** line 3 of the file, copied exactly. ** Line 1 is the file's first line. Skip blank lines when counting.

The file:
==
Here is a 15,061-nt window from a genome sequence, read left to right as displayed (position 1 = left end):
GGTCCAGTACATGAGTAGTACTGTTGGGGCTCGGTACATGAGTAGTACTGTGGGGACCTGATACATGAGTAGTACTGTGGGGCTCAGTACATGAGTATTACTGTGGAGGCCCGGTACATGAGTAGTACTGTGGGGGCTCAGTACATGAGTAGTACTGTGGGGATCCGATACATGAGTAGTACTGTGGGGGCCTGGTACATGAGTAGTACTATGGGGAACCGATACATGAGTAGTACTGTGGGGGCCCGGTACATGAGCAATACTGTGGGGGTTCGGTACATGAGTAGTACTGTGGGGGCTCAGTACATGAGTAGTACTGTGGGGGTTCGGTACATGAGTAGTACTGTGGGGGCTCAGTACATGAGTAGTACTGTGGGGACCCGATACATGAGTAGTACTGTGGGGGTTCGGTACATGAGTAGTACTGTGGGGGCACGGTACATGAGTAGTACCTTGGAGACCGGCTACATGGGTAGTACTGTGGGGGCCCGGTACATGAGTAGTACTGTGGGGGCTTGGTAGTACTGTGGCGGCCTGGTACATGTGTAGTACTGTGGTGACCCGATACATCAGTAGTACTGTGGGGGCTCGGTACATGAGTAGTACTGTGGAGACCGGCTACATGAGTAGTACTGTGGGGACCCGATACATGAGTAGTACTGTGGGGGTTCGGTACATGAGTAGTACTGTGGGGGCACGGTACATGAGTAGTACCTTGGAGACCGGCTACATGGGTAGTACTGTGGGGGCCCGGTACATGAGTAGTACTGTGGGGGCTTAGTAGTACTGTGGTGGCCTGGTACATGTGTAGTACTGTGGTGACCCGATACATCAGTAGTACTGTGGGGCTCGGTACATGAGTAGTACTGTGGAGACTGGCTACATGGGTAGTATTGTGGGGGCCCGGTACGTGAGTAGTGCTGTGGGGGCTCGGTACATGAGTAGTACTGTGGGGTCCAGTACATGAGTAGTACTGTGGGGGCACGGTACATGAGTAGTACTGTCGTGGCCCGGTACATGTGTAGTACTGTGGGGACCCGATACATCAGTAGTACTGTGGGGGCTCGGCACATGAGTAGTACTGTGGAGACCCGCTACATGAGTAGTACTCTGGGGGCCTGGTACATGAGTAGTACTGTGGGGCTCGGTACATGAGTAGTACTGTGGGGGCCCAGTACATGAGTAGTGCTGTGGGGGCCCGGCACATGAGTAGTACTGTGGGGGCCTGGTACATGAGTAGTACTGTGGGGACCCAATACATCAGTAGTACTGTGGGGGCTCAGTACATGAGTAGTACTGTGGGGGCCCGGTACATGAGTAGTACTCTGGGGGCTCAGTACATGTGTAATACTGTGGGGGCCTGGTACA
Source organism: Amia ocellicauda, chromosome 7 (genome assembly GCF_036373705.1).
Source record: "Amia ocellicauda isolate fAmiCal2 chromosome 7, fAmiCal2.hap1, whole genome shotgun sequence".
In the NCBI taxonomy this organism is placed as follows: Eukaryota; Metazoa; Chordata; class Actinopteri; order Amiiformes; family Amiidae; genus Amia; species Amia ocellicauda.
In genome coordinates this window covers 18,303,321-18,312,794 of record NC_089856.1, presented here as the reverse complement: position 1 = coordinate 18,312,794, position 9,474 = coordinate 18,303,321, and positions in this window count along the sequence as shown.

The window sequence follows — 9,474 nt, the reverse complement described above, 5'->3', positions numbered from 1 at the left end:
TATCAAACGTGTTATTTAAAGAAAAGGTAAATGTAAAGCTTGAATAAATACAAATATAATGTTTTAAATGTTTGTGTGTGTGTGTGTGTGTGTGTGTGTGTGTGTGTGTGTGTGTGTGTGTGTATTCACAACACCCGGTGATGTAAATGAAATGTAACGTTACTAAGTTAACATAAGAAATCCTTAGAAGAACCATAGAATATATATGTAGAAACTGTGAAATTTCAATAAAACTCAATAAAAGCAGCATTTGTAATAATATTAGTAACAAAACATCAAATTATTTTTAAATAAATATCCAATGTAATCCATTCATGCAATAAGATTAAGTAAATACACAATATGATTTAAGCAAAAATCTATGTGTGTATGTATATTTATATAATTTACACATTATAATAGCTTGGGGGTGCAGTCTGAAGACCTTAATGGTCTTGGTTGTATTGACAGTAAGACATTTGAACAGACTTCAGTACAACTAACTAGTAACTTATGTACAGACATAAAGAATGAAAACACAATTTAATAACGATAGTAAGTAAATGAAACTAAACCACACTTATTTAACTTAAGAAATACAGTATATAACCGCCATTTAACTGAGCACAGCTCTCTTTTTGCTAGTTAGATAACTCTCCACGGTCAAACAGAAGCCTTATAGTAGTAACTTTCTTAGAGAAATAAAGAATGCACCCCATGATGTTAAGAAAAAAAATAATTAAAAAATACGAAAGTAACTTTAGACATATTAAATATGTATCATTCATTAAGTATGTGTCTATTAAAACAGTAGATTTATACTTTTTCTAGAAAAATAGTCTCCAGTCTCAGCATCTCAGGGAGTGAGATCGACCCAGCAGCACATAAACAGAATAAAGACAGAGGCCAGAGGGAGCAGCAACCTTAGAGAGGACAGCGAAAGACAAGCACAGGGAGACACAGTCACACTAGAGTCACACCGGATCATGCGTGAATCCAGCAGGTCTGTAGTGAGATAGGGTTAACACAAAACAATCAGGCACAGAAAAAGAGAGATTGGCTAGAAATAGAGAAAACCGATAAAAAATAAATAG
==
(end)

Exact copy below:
Source organism: Amia ocellicauda, chromosome 7 (genome assembly GCF_036373705.1).